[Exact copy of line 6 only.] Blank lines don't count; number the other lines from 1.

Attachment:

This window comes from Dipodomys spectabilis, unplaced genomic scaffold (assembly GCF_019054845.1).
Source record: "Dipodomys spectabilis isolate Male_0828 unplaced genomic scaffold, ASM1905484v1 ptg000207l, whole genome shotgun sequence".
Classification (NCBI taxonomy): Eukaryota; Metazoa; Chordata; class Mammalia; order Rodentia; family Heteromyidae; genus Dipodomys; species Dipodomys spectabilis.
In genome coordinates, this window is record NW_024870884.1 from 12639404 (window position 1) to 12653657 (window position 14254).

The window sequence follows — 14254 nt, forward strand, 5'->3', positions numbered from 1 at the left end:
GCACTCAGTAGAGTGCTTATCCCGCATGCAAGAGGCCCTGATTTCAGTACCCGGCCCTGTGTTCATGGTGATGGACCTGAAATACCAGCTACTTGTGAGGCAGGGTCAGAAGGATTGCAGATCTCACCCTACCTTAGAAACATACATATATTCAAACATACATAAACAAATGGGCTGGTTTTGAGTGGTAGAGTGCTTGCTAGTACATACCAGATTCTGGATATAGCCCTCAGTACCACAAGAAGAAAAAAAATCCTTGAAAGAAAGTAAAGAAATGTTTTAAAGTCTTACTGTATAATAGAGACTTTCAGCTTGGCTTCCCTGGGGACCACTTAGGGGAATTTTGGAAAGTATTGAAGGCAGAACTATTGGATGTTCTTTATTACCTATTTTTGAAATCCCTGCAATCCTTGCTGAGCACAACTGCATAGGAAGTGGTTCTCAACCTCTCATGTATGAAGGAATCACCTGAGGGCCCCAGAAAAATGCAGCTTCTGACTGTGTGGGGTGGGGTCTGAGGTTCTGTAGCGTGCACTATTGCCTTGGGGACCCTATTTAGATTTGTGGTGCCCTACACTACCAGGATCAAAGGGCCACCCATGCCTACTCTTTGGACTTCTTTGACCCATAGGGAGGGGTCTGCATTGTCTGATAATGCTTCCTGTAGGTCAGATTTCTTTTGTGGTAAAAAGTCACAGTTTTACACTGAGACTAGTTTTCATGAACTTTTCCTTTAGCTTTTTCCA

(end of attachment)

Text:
GCACTCAGTAGAGTGCTTATCCCGCATGCAAGAGGCCCTGATTTCAGTACCCGGCCCTGTGTTCATGGTGATGGACCTGAAATACCAGCTACTTGTGAGGCAGGGTCAGAAGGATTGCAGATCTCACCCTACCTTAGAAACATACATATATTCAAACATACATAAACAAATGGGCTGGTTTTGAGTGGTAGAGTGCTTGCTAGTACATACCAGATTCTGGATATAGCCCTCAGTACCACAAGAAGAAAAAAAATCCTTGAAAGAAAGTAAAGAAATGTTTTAAAGTCTTACTGTATAATAGAGACTTTCAGCTTGGCTTCCCTGGGGACCACTTAGGGGAATTTTGGAAAGTATTGAAGGCAGAACTATTGGATGTTCTTTATTACCTATTTTTGAAATCCCTGCAATCCTTGCTGAGCACAACTGCATAGGAAGTGGTTCTCAACCTCTCATGTATGAAGGAATCACCTGAGGGCCCCAGAAAAATGCAGCTTCTGACTGTGTGGGGTGGGGTCTGAGGTTCTGTAGCGTGCACTATTGCCTTGGGGACCCTATTTAGATTTGTGGTGCCCTACACTACCAGGATCAAAGGGCCACCCATGCCTACTCTTTGGACTTCTTTGACCCATAGGGAGGGGTCTGCATTGTCTGATAATGCTTCCTGTAGGTCAGATTTCTTTTGTGGTAAAAAGTCACAGTTTTACACTGAGACTAGTTTTCATGAACTTTTCCTTTAGCTTTTTCCA